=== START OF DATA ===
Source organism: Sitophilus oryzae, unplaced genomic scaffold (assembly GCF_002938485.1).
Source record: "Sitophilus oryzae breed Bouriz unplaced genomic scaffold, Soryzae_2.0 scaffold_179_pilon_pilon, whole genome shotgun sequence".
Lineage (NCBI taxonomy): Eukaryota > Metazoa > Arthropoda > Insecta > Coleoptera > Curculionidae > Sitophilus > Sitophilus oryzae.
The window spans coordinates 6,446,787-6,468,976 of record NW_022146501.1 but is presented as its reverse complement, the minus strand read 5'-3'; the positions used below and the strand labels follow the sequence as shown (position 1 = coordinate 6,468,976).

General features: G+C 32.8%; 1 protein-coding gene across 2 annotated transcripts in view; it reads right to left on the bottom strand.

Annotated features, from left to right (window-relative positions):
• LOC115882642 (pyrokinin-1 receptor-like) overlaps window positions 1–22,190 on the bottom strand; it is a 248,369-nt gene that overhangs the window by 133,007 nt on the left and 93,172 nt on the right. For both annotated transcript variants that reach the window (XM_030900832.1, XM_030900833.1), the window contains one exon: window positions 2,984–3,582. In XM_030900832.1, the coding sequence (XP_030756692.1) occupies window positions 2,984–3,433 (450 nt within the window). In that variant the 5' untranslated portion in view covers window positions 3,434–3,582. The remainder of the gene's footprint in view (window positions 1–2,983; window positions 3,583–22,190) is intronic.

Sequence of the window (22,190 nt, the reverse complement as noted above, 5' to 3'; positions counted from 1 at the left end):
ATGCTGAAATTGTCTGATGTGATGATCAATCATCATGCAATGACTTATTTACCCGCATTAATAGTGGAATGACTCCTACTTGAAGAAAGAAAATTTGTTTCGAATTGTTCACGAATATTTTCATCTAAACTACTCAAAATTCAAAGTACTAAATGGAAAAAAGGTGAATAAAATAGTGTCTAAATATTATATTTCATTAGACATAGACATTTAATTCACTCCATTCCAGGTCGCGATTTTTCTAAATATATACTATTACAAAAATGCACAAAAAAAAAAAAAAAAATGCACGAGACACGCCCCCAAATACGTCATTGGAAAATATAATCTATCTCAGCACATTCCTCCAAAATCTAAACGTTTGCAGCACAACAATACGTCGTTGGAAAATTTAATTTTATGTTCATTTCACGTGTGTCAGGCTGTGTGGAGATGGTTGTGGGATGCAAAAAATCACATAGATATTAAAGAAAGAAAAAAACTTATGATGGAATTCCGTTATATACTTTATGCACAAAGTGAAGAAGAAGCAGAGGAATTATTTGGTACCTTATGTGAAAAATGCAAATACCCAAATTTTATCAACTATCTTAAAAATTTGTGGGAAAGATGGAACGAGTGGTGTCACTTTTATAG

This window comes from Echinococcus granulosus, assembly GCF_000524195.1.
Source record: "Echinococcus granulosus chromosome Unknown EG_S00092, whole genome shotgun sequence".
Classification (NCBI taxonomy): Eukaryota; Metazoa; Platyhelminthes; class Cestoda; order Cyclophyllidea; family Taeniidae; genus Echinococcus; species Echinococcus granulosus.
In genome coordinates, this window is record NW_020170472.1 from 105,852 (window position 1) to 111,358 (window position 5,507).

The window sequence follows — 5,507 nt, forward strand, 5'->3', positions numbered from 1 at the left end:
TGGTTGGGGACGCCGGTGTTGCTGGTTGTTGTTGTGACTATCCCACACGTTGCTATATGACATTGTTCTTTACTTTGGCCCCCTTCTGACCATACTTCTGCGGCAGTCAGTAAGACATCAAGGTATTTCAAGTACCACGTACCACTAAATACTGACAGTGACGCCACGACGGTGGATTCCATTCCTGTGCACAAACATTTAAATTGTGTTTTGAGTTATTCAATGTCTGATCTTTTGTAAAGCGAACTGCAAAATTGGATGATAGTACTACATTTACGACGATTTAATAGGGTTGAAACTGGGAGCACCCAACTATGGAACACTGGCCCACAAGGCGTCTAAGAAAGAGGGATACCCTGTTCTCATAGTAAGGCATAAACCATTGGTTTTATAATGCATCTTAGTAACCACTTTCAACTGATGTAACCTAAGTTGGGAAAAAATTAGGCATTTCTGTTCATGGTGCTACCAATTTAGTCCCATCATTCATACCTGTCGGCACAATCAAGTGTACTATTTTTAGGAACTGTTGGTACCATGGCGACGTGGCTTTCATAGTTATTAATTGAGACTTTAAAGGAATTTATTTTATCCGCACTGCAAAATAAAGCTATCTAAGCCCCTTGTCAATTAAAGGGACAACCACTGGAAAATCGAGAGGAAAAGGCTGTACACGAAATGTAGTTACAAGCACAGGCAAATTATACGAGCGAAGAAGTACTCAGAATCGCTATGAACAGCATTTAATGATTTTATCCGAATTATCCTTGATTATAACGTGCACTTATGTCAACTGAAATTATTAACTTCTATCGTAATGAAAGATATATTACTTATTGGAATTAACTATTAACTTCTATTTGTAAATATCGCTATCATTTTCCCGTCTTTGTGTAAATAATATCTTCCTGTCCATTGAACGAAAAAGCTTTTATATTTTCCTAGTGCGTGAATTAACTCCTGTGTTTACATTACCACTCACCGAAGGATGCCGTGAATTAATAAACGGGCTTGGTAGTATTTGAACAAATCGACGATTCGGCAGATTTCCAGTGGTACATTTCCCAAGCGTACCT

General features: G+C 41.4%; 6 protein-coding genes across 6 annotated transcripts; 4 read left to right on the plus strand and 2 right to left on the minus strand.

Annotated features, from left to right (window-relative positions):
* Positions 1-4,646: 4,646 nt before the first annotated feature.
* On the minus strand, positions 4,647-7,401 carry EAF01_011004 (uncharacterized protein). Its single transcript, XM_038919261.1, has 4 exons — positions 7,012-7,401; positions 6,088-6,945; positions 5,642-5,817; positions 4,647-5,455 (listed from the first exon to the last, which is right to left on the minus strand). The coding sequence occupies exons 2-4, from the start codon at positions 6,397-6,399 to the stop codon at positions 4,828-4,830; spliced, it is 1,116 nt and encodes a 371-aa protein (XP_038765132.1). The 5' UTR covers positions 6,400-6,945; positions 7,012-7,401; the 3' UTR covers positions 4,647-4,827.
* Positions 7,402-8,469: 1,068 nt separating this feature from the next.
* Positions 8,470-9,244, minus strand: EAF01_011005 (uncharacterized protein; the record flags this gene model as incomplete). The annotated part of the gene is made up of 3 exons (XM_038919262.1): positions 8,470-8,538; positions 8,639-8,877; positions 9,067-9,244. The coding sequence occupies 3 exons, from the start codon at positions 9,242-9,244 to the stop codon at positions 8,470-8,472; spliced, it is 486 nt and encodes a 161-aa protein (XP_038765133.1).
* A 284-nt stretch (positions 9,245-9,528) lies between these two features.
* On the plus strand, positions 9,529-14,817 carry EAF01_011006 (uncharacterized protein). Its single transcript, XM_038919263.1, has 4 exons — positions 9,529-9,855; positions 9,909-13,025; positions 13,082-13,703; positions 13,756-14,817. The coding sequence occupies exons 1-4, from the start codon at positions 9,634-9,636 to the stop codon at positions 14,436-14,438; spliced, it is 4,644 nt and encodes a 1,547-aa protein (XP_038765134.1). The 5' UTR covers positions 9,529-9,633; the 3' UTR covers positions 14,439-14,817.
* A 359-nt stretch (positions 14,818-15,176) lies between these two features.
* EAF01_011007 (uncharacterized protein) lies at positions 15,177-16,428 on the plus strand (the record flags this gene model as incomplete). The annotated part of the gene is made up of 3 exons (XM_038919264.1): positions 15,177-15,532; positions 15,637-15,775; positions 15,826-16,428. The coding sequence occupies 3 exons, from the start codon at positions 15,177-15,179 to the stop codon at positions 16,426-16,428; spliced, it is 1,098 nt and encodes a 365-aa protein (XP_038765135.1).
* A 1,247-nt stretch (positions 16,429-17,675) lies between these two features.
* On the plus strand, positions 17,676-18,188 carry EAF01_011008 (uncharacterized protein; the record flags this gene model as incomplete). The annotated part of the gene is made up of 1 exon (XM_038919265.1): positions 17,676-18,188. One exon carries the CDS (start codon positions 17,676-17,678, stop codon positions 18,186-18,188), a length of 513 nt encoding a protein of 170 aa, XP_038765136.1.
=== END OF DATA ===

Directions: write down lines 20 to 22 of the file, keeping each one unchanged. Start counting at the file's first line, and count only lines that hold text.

* Positions 7,402-8,469: 1,068 nt separating this feature from the next.
* Positions 8,470-9,244, minus strand: EAF01_011005 (uncharacterized protein; the record flags this gene model as incomplete). The annotated part of the gene is made up of 3 exons (XM_038919262.1): positions 8,470-8,538; positions 8,639-8,877; positions 9,067-9,244. The coding sequence occupies 3 exons, from the start codon at positions 9,242-9,244 to the stop codon at positions 8,470-8,472; spliced, it is 486 nt and encodes a 161-aa protein (XP_038765133.1).
* A 284-nt stretch (positions 9,245-9,528) lies between these two features.